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Let

  • $(E,\mathcal E,\lambda)$ be a measure space;
  • $f:E\to[0,\infty)^3$ be $\mathcal E$-measurable with $\|f\|\in\mathcal L^2(\lambda)$;
  • $\tilde p:=\alpha_1f_1+\alpha_2f_2+\alpha_3f_3$ for some $\alpha_1,\alpha_2,\alpha_3\ge0$ with $\alpha_1+\alpha_2+\alpha_3=1$, $$b:=\int\tilde p\:{\rm d}\lambda\in(0,\infty)$$ and $p:=b^{-1}\tilde p$;
  • $\mu:=p\lambda$ and $$W:=\left\{w:E\to[0,\infty)^I:w\text{ is }\mathcal E\text{-measurable and }\{p>0\}\subseteq\left\{\sum_{i\in I}w_i=1\right\}\right\};$$
  • $I$ be a finite nonempty set
  • $q_i,r$ be positive probability densities on $(E,\mathcal E,\lambda)$ for $i\in I$
  • $J$ be a finite nonempty set and $h_j:E\to[0,\infty)$ be $\mathcal E$-measurable for $j\in J$ with $$c:=\sup_{j\in J}\left\|h_j\right\|_\infty<\infty;$$
  • $(E',\mathcal E',\lambda')$ be a measure space;
  • $\varphi_i:E'\to E$ be bijective and $(\mathcal E',\mathcal E)$-measurable with \begin{equation}\lambda'\circ\varphi_i^{-1}=q_i\lambda'\end{equation} and $$a^{(g)}_i:=\int\lambda({\rm d}y)\frac{|g(y)|^2}{q_i(y)r\left(\varphi_i^{-1}(y)\right)}\;\;\;\text{for }g\in\mathcal L^2(\lambda)$$ for $i\in I$.

How can we solve the saddle-point problem $$\inf_{w\in W}\sup_{\substack{j\in J\\k\in\{1,\:2,\:3\}}}\sum_{i\in I}a^{(h_jf_k)}_i\int w_i\:{\rm d}\mu\tag1$$ (at least numerically)?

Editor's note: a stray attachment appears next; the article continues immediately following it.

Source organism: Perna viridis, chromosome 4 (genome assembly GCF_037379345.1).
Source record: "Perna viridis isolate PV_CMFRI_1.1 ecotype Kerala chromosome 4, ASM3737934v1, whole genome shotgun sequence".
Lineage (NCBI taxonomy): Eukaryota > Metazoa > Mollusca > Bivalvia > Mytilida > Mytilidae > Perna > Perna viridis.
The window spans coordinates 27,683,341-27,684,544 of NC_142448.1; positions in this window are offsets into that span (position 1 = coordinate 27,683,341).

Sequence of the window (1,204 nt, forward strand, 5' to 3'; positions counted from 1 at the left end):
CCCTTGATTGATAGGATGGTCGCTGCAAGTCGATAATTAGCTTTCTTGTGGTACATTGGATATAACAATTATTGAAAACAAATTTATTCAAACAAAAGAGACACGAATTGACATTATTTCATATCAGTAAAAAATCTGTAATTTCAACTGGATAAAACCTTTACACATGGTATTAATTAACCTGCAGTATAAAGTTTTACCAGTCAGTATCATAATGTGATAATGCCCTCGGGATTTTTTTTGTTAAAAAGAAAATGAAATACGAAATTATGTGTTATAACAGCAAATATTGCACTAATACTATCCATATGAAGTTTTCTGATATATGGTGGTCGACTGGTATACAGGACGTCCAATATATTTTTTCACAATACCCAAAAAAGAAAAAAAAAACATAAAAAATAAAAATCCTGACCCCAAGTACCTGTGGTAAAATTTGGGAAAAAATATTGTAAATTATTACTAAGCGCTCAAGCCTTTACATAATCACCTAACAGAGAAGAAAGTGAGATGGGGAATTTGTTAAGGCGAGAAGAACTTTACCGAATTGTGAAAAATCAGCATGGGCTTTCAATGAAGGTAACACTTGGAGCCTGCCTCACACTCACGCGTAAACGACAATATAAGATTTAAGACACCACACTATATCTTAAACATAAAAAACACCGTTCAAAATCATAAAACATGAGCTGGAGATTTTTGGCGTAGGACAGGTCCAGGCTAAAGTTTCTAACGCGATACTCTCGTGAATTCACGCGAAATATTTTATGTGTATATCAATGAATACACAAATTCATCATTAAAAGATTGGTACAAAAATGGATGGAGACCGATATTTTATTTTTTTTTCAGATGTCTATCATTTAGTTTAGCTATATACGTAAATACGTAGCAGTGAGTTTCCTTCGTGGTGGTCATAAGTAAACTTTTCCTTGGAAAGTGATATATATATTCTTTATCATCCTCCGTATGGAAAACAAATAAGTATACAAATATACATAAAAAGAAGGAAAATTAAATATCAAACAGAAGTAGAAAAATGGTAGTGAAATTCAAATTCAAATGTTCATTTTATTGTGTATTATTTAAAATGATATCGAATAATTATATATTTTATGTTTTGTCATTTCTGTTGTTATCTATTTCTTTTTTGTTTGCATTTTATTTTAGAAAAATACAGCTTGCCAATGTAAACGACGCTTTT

Note that for fixed $g\in\mathcal L^2(\lambda)$, a minimizer $w\in W$ of $\sum_{i\in I}a^{(g)}_i\int w_i\:{\rm d}\mu$ is given by $$w^{(g)}_i\equiv\delta_{ij^{(g)}}\;\;\;i\in I,$$ where $\delta$ denotes the Kronecker delta and $$j^{(g)}:=\min\underset{i\in I}{\operatorname{arg\:min}}\:a^{(g)}_i$$ ($\operatorname{arg\:min}$ is treated as being set-valued and we break ties by selecting the smallest index).

We may clearly bound $(1)$ above by $$c\inf_{w\in W}\sum_{i\in I}a^{(\left\|f\right\|)}_i\int w_i\:{\rm d}\mu\tag2$$ which is minimized by $w^{(\left\|f\right\|)}$ as described before, but is this the best we can do?

BTW, note that each $w\in W$ satisfies $\sum_{i\in I}\int w_i\:{\rm d}\mu=1$.

EDIT: Don't know if it is helpful, but in my application, $E=M^k$, where $k\in\mathbb N$, $M\subseteq\mathbb R^3$ is a 2-dimensional manifold sufficiently regular to admit a well-defined surface measure $\sigma_M$, $\mathcal E={\mathcal B(M)}^{\otimes k}$ and $\lambda=\sigma_M^{\otimes k}$. Moreover, $E'=[0,1)^d$ for some $d\in\mathbb N$, $\mathcal E'={\mathcal B([0,1))}^{\otimes d}$ and $\lambda'$ is the restriction of the $d$-dimensional Lebesgue measure to $\mathcal E'$.

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  • $\begingroup$ What are the sets $I$, $J$ a subset of? $\endgroup$ – Drew Brady Dec 31 '19 at 7:22
  • $\begingroup$ @DrewBrady They are just some finite nonempty subsets. So, you can assume $I=\{1,\ldots,k\}$, $J=\{1,\ldots,l\}$ for some $k,l\in\mathbb N$. $\endgroup$ – 0xbadf00d Dec 31 '19 at 7:33
  • $\begingroup$ And presumably $l \leq k$. $\endgroup$ – Drew Brady Dec 31 '19 at 7:35
  • $\begingroup$ @DrewBrady No, why do you expect that? There's no relation between $I$ and $J$. The whole point is just that there's a finite number ($|J|\cdot3$) over which the supremum in $(3)$ is taken. $\endgroup$ – 0xbadf00d Dec 31 '19 at 8:40
  • $\begingroup$ Look at your equation (1) and then explain to me why under these identifications you can possibly not have $l \leq k$. $\endgroup$ – Drew Brady Jan 2 '20 at 6:21

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